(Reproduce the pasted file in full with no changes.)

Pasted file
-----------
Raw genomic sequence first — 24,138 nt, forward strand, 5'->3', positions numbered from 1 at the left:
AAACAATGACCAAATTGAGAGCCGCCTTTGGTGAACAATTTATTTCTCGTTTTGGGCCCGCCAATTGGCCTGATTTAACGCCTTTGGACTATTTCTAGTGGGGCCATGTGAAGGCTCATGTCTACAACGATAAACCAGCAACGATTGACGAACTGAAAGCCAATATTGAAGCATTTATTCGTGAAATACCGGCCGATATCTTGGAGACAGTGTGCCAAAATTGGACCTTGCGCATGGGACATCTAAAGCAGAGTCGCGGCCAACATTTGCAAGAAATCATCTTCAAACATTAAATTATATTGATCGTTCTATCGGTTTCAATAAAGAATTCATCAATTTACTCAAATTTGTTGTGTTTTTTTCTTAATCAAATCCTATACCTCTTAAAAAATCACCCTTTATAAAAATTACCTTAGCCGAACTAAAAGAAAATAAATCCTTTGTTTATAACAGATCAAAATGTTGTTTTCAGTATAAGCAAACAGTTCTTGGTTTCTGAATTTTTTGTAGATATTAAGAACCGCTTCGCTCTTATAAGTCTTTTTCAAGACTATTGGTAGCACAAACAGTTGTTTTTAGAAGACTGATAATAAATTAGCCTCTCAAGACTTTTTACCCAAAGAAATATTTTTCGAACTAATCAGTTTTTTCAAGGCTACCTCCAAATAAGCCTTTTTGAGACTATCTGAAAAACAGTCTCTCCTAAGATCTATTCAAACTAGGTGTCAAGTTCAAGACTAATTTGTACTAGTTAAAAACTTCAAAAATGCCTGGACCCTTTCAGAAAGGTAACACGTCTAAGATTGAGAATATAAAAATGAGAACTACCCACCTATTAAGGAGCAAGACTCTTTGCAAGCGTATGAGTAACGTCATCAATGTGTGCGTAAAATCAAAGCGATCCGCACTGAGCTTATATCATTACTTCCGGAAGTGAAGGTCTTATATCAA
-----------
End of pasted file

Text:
Raw genomic sequence first — 24,138 nt, forward strand, 5'->3', positions numbered from 1 at the left:
AAACAATGACCAAATTGAGAGCCGCCTTTGGTGAACAATTTATTTCTCGTTTTGGGCCCGCCAATTGGCCTGATTTAACGCCTTTGGACTATTTCTAGTGGGGCCATGTGAAGGCTCATGTCTACAACGATAAACCAGCAACGATTGACGAACTGAAAGCCAATATTGAAGCATTTATTCGTGAAATACCGGCCGATATCTTGGAGACAGTGTGCCAAAATTGGACCTTGCGCATGGGACATCTAAAGCAGAGTCGCGGCCAACATTTGCAAGAAATCATCTTCAAACATTAAATTATATTGATCGTTCTATCGGTTTCAATAAAGAATTCATCAATTTACTCAAATTTGTTGTGTTTTTTTCTTAATCAAATCCTATACCTCTTAAAAAATCACCCTTTATAAAAATTACCTTAGCCGAACTAAAAGAAAATAAATCCTTTGTTTATAACAGATCAAAATGTTGTTTTCAGTATAAGCAAACAGTTCTTGGTTTCTGAATTTTTTGTAGATATTAAGAACCGCTTCGCTCTTATAAGTCTTTTTCAAGACTATTGGTAGCACAAACAGTTGTTTTTAGAAGACTGATAATAAATTAGCCTCTCAAGACTTTTTACCCAAAGAAATATTTTTCGAACTAATCAGTTTTTTCAAGGCTACCTCCAAATAAGCCTTTTTGAGACTATCTGAAAAACAGTCTCTCCTAAGATCTATTCAAACTAGGTGTCAAGTTCAAGACTAATTTGTACTAGTTAAAAACTTCAAAAATGCCTGGACCCTTTCAGAAAGGTAACACGTCTAAGATTGAGAATATAAAAATGAGAACTACCCACCTATTAAGGAGCAAGACTCTTTGCAAGCGTATGAGTAACGTCATCAATGTGTGCGTAAAATCAAAGCGATCCGCACTGAGCTTATATCATTACTTCCGGAAGTGAAGGTCTTATATCAA